WITH MONSOON yet to the reach city, the civic corporation is now heavily relying on the irrigation department as its last resort. On Thursday, it wrote to the department yet again, asking for permission to use water from the reserve stock of dams. The current stock in Upper Vaitarna and Bhatsa dams will only last till the end of this month. Monsoon was expected to arrive in Mumbai last week.
The BMC had twice in the past months sought approval from the irrigation department, which last month denied permission to use the reserve stock.
“A letter had gone from Municipal Commissioner Ajoy Mehta to the irrigation department last month and we have sent another letter on Thursday asking them to allow us to use 50 per cent of the reserve stock. We are expecting a reply in a week’s time,” said an official from the hydraulic engineering department of the BMC, adding the existing water supply would last for 17 days.
If the permissions are granted, the BMC will be able to use 1,58,000 million litres of water from both Bhatsa and Upper Vaitarna dams, which is expected to last till the end of July. The current stock of water from all seven lakes stands at 1,12,000 million litres.
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The hydraulic engineering department has been trying to maintain an average water cut of 15 per cent throughout the city. It has already stopped supplying water to swimming pools. Despite several measures to save potable water, a substantial quantity has been lost in multiple leakages in major pipelines and in firefighting operations in the last couple of months. Additionally, around 8,628 million litres have been lost due to evaporation.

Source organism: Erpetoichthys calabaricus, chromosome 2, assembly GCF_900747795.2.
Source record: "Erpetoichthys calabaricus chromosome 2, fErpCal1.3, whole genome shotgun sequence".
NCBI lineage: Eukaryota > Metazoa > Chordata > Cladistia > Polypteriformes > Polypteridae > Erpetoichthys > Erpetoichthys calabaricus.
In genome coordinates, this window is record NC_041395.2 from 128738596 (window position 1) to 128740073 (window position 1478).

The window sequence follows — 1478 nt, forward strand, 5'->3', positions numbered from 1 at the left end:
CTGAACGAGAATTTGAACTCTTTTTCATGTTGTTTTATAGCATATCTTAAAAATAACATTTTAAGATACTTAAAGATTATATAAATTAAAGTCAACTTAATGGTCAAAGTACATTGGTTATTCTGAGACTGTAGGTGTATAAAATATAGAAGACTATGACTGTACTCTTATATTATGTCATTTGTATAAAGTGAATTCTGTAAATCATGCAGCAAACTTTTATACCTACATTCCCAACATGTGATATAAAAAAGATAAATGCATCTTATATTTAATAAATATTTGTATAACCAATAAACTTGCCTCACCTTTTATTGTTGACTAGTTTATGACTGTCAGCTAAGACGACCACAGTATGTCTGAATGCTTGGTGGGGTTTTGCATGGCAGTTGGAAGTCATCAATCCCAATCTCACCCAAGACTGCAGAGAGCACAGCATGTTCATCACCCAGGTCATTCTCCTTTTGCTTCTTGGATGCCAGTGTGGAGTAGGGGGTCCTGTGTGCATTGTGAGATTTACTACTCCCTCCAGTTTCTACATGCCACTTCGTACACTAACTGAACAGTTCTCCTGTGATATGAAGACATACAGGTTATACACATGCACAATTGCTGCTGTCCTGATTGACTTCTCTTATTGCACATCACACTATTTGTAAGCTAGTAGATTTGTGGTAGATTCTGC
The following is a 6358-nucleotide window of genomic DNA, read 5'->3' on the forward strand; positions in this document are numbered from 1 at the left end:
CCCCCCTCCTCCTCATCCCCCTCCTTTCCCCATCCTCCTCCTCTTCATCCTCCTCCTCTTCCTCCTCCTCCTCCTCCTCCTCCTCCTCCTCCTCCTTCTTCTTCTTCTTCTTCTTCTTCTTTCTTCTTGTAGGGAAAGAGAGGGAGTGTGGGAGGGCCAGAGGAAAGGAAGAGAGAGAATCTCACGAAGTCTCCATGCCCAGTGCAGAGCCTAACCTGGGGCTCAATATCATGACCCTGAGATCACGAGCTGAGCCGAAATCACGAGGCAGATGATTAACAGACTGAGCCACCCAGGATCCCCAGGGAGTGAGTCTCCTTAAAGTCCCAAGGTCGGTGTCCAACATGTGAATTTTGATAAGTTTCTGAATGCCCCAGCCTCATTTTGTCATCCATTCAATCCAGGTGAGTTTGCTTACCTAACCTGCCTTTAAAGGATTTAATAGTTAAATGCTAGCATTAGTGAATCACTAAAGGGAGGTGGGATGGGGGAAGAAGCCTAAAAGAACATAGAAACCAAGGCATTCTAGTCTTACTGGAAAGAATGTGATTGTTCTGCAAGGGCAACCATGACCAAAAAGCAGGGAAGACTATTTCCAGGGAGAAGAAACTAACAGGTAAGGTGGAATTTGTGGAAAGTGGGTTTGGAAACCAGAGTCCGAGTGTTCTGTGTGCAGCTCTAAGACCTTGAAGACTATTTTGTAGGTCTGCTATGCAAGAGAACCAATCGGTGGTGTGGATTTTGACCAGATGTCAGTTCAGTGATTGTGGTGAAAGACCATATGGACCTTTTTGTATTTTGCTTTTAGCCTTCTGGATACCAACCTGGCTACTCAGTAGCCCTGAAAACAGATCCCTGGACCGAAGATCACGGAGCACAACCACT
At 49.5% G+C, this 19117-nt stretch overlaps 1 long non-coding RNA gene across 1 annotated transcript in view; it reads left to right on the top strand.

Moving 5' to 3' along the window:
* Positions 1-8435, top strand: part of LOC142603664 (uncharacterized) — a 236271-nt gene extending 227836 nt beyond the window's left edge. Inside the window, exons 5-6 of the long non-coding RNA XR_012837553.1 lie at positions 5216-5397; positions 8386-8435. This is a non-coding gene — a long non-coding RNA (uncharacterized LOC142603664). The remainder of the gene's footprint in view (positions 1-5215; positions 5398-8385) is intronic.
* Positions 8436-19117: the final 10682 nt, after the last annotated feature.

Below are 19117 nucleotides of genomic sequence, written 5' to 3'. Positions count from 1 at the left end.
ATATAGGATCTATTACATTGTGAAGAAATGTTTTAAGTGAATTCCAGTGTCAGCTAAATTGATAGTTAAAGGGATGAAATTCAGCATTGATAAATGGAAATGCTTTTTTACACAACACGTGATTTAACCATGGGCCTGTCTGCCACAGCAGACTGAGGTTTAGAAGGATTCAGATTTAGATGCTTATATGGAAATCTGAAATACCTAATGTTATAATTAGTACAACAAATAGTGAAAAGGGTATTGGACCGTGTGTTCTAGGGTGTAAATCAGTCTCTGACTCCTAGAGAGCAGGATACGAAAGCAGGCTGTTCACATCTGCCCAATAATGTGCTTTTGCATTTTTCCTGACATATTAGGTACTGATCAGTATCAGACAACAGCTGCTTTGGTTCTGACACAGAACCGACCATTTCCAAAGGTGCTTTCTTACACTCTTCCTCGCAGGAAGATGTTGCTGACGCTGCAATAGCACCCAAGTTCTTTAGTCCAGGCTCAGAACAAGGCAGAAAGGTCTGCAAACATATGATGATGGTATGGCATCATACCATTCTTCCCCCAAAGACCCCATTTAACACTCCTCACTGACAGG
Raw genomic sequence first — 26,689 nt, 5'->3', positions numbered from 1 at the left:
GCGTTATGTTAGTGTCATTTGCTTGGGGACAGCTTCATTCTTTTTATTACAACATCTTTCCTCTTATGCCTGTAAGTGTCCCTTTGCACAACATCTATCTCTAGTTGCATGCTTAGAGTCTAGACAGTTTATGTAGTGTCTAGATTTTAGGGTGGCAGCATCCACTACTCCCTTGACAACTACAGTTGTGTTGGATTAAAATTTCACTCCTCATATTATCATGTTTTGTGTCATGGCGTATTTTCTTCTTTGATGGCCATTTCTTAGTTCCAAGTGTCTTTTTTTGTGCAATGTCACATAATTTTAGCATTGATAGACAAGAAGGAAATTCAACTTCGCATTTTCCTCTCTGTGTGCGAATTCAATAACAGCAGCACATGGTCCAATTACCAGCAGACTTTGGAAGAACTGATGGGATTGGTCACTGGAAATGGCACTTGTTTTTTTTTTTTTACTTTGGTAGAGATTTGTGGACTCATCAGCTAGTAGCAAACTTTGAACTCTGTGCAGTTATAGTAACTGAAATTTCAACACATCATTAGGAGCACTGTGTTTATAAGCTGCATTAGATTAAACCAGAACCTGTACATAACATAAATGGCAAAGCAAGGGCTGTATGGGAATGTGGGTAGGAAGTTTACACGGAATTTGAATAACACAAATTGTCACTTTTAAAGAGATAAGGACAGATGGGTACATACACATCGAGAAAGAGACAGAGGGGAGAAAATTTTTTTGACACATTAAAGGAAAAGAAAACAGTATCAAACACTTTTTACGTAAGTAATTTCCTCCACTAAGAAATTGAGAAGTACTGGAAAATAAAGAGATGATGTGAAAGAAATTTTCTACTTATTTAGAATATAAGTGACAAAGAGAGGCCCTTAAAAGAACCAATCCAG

Figures recorded Thursday indicated that all seven lakes received rainfall on this day last year — 166 mm in Upper Vaitarna and 156 mm in Bhatsa. This year, however, no rainfall was recorded at Upper Vaitarna, while Bhatsa received 15 mm.
Activists blamed the civic body for not putting in enough efforts to utilise water more efficiently all round the year on a regular basis. James John, an activist from Andheri East, said people were still using potable water for washing vehicles and clothes.
“People lack discipline and civic sense to use water judiciously. The BMC should ration water so that people use as much as they get, and also put in efforts towards reviving and maintaining water bodies like wells, lakes and on repletion of groundwater,” he said.